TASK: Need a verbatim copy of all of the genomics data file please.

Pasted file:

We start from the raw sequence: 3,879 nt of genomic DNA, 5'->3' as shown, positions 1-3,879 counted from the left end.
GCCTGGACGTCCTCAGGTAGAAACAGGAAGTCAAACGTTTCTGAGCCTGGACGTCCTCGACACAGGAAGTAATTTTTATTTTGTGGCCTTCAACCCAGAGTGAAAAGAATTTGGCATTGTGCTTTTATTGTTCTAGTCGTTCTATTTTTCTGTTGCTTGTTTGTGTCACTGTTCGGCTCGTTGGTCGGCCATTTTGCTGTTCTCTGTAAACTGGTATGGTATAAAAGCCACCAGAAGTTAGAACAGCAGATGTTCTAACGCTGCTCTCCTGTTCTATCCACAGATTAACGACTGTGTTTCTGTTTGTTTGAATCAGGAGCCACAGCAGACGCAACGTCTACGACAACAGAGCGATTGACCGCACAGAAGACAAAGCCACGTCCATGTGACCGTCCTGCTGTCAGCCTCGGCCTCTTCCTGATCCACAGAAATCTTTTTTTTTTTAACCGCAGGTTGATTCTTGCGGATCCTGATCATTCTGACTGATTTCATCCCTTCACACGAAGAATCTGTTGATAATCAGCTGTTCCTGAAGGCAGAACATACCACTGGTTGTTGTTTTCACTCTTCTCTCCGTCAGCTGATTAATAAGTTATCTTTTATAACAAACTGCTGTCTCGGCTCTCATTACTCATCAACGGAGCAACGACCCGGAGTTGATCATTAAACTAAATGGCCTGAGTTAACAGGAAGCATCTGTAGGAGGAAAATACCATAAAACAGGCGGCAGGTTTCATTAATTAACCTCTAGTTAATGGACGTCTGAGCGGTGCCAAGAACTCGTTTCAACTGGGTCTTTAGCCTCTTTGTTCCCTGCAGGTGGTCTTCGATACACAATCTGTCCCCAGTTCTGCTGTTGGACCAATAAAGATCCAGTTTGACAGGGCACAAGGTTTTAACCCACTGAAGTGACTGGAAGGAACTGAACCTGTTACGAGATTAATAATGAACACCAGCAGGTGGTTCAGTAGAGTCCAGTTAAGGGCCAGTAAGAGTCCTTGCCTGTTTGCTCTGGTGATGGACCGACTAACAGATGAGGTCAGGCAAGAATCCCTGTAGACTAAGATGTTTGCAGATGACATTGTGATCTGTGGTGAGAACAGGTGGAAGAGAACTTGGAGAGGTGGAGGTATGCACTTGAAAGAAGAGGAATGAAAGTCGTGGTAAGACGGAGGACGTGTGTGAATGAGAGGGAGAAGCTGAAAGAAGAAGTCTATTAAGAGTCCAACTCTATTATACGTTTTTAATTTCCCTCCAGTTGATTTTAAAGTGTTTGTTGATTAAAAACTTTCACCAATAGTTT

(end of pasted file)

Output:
We start from the raw sequence: 3,879 nt of genomic DNA, 5'->3' as shown, positions 1-3,879 counted from the left end.
GCCTGGACGTCCTCAGGTAGAAACAGGAAGTCAAACGTTTCTGAGCCTGGACGTCCTCGACACAGGAAGTAATTTTTATTTTGTGGCCTTCAACCCAGAGTGAAAAGAATTTGGCATTGTGCTTTTATTGTTCTAGTCGTTCTATTTTTCTGTTGCTTGTTTGTGTCACTGTTCGGCTCGTTGGTCGGCCATTTTGCTGTTCTCTGTAAACTGGTATGGTATAAAAGCCACCAGAAGTTAGAACAGCAGATGTTCTAACGCTGCTCTCCTGTTCTATCCACAGATTAACGACTGTGTTTCTGTTTGTTTGAATCAGGAGCCACAGCAGACGCAACGTCTACGACAACAGAGCGATTGACCGCACAGAAGACAAAGCCACGTCCATGTGACCGTCCTGCTGTCAGCCTCGGCCTCTTCCTGATCCACAGAAATCTTTTTTTTTTTAACCGCAGGTTGATTCTTGCGGATCCTGATCATTCTGACTGATTTCATCCCTTCACACGAAGAATCTGTTGATAATCAGCTGTTCCTGAAGGCAGAACATACCACTGGTTGTTGTTTTCACTCTTCTCTCCGTCAGCTGATTAATAAGTTATCTTTTATAACAAACTGCTGTCTCGGCTCTCATTACTCATCAACGGAGCAACGACCCGGAGTTGATCATTAAACTAAATGGCCTGAGTTAACAGGAAGCATCTGTAGGAGGAAAATACCATAAAACAGGCGGCAGGTTTCATTAATTAACCTCTAGTTAATGGACGTCTGAGCGGTGCCAAGAACTCGTTTCAACTGGGTCTTTAGCCTCTTTGTTCCCTGCAGGTGGTCTTCGATACACAATCTGTCCCCAGTTCTGCTGTTGGACCAATAAAGATCCAGTTTGACAGGGCACAAGGTTTTAACCCACTGAAGTGACTGGAAGGAACTGAACCTGTTACGAGATTAATAATGAACACCAGCAGGTGGTTCAGTAGAGTCCAGTTAAGGGCCAGTAAGAGTCCTTGCCTGTTTGCTCTGGTGATGGACCGACTAACAGATGAGGTCAGGCAAGAATCCCTGTAGACTAAGATGTTTGCAGATGACATTGTGATCTGTGGTGAGAACAGGTGGAAGAGAACTTGGAGAGGTGGAGGTATGCACTTGAAAGAAGAGGAATGAAAGTCGTGGTAAGACGGAGGACGTGTGTGAATGAGAGGGAGAAGCTGAAAGAAGAAGTCTATTAAGAGTCCAACTCTATTATACGTTTTTAATTTCCCTCCAGTTGATTTTAAAGTGTTTGTTGATTAAAAACTTTCACCAATAGTTT